winds during the week.
wandered around as Tippy did the customary opening address, snapping a
few photos. A tall Starmaster dominated the field in this
collimation police were out in force, and the captain of the force sat
in the shade of his instrument (below, left). I resisted the
to give one of the collimation knobs on his telescope a random turn.
Maybe next year......
A 32" telescope arrived, containing
a primary and secondary that I had just reworked. Before we
it, it was getting dark, and I brought my camera and tripod over to it.
fell in earnest, and the 32" began to deliver some of the most amazing
views that I have seen through a telescope. Despite some
winds, the showpiece objects revealed themselves in stunning,
overwhelming detail and clarity. The structure in M42 was
indescribable. What stuck with me from this first night was
view of M51, where the "globby" nature of the spiral arms first
appeared to me plain as day, and the view of Saturn at 3am, where we
saw the shading/structures within the rings that many call "spokes".
The color of the planet and rings were vibrant and
by any instrument I've used.
On a later night we went
star-hunting in the Trapezium, and found a total of 10 stars.
owner of the 32" will say much, much more about his observing when he
finishes his own report.
Below is another shot of the 32" and
its owner (left). Next, Al Nagler (right, below) enjoys a
through my 20" F/3. He said:
20 inch f/3 is my favorite big scope. Imagine 20 inches, with
ladder needed (in fact I observed mostly using our "Air-Chair"). It has
the biggest possible true field for its size, with fabulous optical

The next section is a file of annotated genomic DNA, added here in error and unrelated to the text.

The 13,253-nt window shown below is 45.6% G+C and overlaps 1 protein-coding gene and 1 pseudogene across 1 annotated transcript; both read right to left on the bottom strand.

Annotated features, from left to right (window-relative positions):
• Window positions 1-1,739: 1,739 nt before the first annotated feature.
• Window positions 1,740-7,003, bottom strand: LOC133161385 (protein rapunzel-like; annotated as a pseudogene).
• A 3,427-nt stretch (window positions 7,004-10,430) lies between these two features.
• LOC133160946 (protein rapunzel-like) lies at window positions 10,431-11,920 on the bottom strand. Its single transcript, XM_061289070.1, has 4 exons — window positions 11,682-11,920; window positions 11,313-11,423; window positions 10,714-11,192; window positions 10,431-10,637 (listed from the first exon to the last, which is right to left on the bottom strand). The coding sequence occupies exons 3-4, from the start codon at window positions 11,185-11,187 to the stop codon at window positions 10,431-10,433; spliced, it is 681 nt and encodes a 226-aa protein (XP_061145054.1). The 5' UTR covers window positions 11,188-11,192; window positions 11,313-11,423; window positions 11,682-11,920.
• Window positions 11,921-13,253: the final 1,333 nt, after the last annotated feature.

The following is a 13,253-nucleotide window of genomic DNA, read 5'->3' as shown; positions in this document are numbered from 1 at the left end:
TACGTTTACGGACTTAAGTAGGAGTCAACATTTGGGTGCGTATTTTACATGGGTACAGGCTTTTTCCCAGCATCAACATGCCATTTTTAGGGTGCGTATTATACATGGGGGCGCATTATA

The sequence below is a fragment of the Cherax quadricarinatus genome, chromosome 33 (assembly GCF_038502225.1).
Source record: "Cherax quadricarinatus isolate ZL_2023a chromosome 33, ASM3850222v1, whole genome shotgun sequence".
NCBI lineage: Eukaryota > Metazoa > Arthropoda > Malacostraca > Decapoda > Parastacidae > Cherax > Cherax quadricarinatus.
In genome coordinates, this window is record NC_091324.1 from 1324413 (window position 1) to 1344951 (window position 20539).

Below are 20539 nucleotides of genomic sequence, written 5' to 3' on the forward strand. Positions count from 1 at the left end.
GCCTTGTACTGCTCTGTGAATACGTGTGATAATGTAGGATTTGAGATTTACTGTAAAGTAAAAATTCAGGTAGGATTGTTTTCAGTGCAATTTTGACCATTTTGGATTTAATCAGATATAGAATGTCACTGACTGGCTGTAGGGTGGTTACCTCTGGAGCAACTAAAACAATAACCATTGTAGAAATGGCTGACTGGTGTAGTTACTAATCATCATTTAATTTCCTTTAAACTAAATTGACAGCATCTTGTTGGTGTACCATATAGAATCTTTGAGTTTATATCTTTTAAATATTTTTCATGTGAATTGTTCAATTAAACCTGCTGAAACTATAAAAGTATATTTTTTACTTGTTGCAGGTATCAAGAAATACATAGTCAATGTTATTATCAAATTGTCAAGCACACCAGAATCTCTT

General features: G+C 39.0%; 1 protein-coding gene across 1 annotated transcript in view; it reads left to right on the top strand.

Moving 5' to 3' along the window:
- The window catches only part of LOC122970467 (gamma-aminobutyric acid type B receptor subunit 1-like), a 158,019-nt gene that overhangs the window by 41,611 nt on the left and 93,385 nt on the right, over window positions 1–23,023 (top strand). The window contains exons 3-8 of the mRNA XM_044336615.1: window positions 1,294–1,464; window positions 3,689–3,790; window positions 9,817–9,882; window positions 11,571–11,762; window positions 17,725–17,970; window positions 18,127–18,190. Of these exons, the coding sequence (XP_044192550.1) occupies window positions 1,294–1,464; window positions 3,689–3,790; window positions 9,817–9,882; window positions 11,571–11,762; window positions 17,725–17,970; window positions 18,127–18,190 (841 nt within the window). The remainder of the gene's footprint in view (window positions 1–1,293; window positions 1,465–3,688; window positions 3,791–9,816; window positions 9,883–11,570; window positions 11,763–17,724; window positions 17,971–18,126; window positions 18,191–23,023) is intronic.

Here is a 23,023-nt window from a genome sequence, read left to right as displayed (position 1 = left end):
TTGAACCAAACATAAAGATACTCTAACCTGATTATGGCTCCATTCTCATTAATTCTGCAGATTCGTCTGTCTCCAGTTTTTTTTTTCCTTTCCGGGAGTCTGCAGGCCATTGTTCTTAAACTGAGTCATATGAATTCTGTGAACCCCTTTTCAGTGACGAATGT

performance (Saturn showing the crepe ring plus MANY moons with the
SIPS + 3.7 mm Ethos-sx @ 473x). I was happy to get my annual
"Omega-Fix" and I found a NEW benefit to this instrument - STABILITY:
it was virtually the only one operating in the stiff wind we had for
several days. BRAVO, Mike!" - Al Nagler
to the wind, the 32" was moved TWICE, once to the valley, and again
back against some trees, between two camper trailers. This
afforded good shelter from the wind, and allowed viewing up to 1400x.
all the hard work we were doing watching a guy move a 32" scope around
the field, we were tired and decided to venture down to Key West and
enjoy a margarita. We also stopped for the obligatory
tourist photo-op at Mallory Square.
returned, relaxed by the margarita, napped a little bit, and waited for
darkness to fall again. I climbed some stairs to capture a
twilight shot. The lights of passing cars create the
red-orange-yellow trails on the right side of the image, and this
illustrates just how narrow the camp property is. It is truly
narrow "slice" of paradise.
some clouds pestered us, a colorfully-lit tent caught my attention, and
I had to capture it in a photograph, Orion above it, and the distorted
perspective giving the radio tower an interesting "lean".
of the later nights proved to be the clearest, and the haze dropped
down fairly low, revealing Eta Carinae (reddish glow near horizon in
photo below), the bottom star in the Southern Cross, Alpha and Beta
Centauri later on, and the Milky Way hugging the southern horizon.
I decided to frame it with a couple of palm trees just to
northern friends more jealous.
this trip was over too soon. I could have used a few more
unwind after a very busy winter of optical work, so I resolve now to
add those days to next year's trip.
Hell, maybe I'll add another week.......
Clear, dark skies, warm weather, good friends, and good seeing.
Lockwood, Lockwood Custom Optics